The car tyres crunched over the golden gravel and squealed to an abrupt stop in front of the rusty iron gates. Detective Holloway rolled down the driver’s windows so that there was a gap just big enough to slip a bony hand through. He used the radio on the dashboard to contact the police team, who were all ready on site, and waited patiently for the gates to be opened.
The beams of light from the headlights cut through the darkness that was swallowing the car, showing all of the dust and sand that had been disturbed by the sudden number of cars that had come to visit the derelict farmhouse on this cold night.
Who would have thought that somebody would have strayed so far off the beaten track to creep to this house? As the gates creaked open and the car trundled up the gravel pathway, full of weeds, the house finally appeared through the fog.
From the outside it looked inhabitable. The bricks on the chimney were twisted and crumbling, and the roof tiles that remained were clinging on by one rotten nail. The house was once painted white, but over the years, the dirt had built up, and now it is as grey as the storm clouds on a winter’s night.
Many of the windows had been boarded up with mouldy cork; however the few panes of glass that had survived the bitter weather, now resembled the windows of the nearby church. In that, they had turned to so many colours that it was impossible to see into the rooms beyond.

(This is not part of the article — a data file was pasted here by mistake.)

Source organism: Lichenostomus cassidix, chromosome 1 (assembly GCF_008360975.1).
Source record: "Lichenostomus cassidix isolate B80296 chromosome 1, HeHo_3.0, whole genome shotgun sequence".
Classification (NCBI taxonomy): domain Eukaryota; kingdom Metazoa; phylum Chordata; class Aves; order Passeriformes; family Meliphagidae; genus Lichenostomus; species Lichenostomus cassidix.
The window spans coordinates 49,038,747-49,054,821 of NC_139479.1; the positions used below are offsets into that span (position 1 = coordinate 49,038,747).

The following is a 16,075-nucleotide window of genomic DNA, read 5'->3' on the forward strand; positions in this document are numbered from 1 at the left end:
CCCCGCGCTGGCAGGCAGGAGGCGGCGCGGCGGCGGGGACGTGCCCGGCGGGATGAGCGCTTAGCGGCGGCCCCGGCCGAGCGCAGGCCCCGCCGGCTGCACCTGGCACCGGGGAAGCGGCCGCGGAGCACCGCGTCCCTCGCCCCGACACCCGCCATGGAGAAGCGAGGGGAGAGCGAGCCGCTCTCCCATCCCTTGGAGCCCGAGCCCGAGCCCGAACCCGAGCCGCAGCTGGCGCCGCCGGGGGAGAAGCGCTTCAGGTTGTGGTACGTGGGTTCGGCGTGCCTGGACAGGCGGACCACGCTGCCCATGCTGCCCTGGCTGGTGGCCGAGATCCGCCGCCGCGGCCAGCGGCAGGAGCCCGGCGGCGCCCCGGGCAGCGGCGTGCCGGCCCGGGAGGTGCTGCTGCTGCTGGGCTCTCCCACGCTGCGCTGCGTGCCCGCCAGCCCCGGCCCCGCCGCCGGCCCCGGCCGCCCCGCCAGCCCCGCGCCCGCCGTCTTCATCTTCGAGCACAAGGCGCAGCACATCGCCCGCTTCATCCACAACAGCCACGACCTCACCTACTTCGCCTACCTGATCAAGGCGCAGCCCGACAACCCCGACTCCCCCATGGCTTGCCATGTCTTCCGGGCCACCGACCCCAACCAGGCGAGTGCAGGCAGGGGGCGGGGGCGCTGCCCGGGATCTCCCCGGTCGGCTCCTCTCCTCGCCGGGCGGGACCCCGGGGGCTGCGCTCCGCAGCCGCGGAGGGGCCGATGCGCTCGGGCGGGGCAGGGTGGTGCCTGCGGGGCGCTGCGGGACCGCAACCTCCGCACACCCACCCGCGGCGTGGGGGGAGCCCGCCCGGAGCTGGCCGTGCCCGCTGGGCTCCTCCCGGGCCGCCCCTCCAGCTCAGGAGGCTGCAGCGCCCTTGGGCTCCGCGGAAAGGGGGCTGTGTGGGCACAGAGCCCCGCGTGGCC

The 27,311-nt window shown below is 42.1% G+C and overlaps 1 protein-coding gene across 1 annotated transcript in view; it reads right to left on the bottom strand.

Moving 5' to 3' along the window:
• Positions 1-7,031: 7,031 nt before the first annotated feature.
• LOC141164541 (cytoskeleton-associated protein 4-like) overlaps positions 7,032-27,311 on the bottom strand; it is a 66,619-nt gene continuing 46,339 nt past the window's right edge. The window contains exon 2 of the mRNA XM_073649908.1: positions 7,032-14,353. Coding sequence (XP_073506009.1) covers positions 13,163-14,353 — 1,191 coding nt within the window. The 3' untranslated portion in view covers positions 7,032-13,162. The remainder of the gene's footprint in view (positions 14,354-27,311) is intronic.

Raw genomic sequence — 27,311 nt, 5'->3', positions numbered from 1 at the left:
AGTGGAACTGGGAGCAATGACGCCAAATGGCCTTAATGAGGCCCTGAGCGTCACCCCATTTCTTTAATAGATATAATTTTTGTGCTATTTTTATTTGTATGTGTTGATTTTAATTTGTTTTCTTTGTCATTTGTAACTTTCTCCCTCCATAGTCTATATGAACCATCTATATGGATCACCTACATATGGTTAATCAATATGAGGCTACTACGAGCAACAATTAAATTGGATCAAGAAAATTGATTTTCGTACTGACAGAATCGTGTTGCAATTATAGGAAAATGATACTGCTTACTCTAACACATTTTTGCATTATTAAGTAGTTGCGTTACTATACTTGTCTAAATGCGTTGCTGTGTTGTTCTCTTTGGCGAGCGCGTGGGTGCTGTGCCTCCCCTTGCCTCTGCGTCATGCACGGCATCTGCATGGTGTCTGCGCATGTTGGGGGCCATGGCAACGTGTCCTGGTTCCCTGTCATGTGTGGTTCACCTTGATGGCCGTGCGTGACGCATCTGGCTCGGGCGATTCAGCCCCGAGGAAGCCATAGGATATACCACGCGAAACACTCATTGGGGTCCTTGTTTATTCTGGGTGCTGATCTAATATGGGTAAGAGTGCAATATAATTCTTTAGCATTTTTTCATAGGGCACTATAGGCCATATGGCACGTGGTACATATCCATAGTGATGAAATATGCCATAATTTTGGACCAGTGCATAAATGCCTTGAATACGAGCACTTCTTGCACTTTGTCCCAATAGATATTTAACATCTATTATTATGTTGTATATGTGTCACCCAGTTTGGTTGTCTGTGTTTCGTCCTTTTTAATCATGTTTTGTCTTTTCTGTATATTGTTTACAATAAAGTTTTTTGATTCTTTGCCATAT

The history of the house is painted upon the windows, as clear as the ocean. From the burglaries, to the proof of squatters; it could all be seen in the windows. As Detective Holloway pulled up next to the other squad cars, he saw the window that bared the next chapter of the story. It was cruelly smashed, and the wooden frame had been pulled roughly from the wall of the house.
The police station had received the call about a disturbance in the dead of the night. An old lady, who lives not too far from the crime scene, had said that she had heard high pitched wailing and screams. At first, nobody had believed her, but because every call has to be followed through, the squad cars had been scrambled anyway.
As Detective Holloway pulled himself from the warmth of his car, he took his torch from the door pocket, and shone it towards the broken window. He could vaguely see into the room beyond. A four poster bed was squashed up against the far wall, with its sheets striped and the wooden headboard was dusty and chipped in several places. Leaning up against the bottom of the bed were some unused artist’s canvasses. One of them had been ripped from a shard of glass that had flown into it when the window had smashed. A low dresser had been pulled slightly away from the wall and its drawers were all askew. Detective Holloway quickly came to the conclusion that this room was the place that the crime had taken place, if there was a crime anyway.
The torch in Detective Holloway’s right hand flickered and died. He tried to revive it by shaking it vigorously, but it was completely broken. Being careful not to trip on any stray branches, or slip in the sticky mud, Detective Holloway carefully made his way to the other police officers.